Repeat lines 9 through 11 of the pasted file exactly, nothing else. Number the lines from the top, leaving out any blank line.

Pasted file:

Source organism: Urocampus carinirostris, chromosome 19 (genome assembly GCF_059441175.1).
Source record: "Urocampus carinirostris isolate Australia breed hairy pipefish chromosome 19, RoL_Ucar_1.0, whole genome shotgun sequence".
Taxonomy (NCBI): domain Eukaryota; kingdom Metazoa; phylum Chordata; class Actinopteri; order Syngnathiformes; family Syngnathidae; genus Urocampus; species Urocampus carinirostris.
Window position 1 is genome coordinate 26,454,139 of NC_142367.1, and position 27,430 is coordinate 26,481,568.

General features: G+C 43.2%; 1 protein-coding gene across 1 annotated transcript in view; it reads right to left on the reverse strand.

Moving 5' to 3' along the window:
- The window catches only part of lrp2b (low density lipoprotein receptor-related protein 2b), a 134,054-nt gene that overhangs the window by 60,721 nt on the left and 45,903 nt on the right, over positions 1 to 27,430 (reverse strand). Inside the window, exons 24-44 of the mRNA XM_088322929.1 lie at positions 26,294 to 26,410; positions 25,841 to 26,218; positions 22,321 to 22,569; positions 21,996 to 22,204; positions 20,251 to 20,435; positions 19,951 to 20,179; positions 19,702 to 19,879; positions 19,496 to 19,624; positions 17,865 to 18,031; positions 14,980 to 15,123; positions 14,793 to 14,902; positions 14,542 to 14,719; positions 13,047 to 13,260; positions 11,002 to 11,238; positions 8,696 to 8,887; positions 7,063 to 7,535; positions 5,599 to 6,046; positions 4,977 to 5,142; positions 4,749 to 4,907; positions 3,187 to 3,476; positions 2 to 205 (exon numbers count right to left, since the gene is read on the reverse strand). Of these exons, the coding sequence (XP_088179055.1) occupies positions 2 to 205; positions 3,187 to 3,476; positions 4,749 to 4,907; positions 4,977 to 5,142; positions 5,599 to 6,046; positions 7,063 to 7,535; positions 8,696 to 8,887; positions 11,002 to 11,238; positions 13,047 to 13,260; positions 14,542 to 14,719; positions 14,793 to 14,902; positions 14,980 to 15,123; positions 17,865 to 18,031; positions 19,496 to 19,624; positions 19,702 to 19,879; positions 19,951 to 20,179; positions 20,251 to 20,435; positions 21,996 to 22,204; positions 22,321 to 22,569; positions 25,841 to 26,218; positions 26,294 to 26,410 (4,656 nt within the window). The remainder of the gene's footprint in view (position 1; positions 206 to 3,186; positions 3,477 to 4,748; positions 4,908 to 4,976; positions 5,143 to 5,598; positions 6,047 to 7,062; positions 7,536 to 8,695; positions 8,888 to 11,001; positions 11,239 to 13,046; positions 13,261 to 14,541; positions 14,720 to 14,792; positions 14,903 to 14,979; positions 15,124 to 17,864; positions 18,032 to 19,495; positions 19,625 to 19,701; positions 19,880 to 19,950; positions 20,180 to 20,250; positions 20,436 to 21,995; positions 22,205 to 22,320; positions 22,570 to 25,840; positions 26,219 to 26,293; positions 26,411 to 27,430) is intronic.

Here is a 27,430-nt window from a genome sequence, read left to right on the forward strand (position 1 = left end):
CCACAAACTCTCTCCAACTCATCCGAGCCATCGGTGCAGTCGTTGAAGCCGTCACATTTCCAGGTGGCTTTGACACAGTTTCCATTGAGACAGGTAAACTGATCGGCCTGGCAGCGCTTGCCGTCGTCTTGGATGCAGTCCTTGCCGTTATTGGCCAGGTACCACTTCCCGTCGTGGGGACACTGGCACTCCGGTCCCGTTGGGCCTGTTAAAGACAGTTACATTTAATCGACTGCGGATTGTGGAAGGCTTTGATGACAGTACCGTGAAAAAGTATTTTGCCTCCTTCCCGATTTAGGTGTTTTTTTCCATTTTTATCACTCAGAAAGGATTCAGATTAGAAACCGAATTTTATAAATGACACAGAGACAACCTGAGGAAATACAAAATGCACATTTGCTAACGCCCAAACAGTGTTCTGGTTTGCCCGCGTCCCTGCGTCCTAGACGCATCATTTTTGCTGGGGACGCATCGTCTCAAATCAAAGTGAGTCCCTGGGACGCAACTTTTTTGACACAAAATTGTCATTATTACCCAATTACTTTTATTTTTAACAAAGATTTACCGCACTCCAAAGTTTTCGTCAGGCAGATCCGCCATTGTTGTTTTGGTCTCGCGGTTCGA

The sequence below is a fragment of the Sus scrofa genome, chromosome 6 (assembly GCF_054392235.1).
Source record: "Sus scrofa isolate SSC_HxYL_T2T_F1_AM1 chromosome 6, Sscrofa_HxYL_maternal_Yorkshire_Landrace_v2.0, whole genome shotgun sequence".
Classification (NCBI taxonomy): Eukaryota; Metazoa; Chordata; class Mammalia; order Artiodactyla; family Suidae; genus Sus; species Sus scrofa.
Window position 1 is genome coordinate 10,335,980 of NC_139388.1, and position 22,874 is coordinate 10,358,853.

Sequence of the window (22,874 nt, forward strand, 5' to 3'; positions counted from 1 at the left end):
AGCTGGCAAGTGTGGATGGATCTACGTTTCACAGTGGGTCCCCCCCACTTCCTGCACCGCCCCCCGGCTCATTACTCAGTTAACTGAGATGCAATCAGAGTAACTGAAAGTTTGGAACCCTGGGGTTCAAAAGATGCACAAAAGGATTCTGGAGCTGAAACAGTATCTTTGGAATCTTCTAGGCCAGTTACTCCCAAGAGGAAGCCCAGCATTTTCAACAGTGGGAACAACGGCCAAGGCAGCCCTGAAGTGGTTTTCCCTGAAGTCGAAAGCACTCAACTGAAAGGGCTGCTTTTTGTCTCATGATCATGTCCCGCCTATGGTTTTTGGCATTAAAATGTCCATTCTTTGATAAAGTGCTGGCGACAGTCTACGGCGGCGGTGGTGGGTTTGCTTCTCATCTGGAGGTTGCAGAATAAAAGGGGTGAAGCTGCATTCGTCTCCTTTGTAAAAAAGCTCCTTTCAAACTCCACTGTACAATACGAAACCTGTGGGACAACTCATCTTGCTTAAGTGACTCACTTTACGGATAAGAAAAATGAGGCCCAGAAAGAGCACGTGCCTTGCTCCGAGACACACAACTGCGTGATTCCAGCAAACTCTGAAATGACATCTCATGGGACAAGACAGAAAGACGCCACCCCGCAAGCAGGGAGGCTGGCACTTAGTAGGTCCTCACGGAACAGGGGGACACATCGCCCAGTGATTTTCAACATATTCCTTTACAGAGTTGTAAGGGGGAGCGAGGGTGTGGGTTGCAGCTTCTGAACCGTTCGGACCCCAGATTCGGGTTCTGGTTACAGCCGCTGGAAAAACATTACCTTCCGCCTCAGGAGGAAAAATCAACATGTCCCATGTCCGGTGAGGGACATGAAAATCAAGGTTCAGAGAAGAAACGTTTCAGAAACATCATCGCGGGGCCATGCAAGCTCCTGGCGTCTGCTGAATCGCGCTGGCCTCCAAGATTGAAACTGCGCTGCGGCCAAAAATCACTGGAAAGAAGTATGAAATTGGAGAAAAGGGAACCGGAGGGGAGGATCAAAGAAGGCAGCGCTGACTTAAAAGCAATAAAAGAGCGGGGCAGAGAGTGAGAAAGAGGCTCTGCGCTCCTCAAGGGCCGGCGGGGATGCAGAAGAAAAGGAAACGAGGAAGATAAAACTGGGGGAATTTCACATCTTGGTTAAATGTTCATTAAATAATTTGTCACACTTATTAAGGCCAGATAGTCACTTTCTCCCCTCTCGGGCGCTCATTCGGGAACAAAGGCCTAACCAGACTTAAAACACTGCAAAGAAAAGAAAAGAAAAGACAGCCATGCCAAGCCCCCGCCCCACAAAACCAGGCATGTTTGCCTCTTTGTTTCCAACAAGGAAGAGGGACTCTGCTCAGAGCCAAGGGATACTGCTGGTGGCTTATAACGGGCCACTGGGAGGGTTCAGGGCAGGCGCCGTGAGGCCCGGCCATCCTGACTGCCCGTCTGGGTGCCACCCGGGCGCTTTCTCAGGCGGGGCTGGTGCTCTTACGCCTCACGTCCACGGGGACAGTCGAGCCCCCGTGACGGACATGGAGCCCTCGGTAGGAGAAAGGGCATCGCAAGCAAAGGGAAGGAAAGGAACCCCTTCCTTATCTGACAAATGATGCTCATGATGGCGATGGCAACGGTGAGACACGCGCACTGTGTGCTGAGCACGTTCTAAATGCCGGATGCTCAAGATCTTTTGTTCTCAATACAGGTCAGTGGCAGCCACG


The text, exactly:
CCACAAACTCTCTCCAACTCATCCGAGCCATCGGTGCAGTCGTTGAAGCCGTCACATTTCCAGGTGGCTTTGACACAGTTTCCATTGAGACAGGTAAACTGATCGGCCTGGCAGCGCTTGCCGTCGTCTTGGATGCAGTCCTTGCCGTTATTGGCCAGGTACCACTTCCCGTCGTGGGGACACTGGCACTCCGGTCCCGTTGGGCCTGTTAAAGACAGTTACATTTAATCGACTGCGGATTGTGGAAGGCTTTGATGACAGTACCGTGAAAAAGTATTTTGCCTCCTTCCCGATTTAGGTGTTTTTTTCCATTTTTATCACTCAGAAAGGATTCAGATTAGAAACCGAATTTTATAAATGACACAGAGACAACCTGAGGAAATACAAAATGCACATTTGCTAACGCCCAAACAGTGTTCTGGTTTGCCCGCGTCCCTGCGTCCTAGACGCATCATTTTTGCTGGGGACGCATCGTCTCAAATCAAAGTGAGTCCCTGGGACGCAACTTTTTTGACACAAAATTGTCATTATTACCCAATTACTTTTATTTTTAACAAAGATTTACCGCACTCCAAAGTTTTCGTCAGGCAGATCCGCCATTGTTGTTTTGGTCTCGCGGTTCGA

The sequence below is a fragment of the Sus scrofa genome, chromosome 6 (assembly GCF_054392235.1).
Source record: "Sus scrofa isolate SSC_HxYL_T2T_F1_AM1 chromosome 6, Sscrofa_HxYL_maternal_Yorkshire_Landrace_v2.0, whole genome shotgun sequence".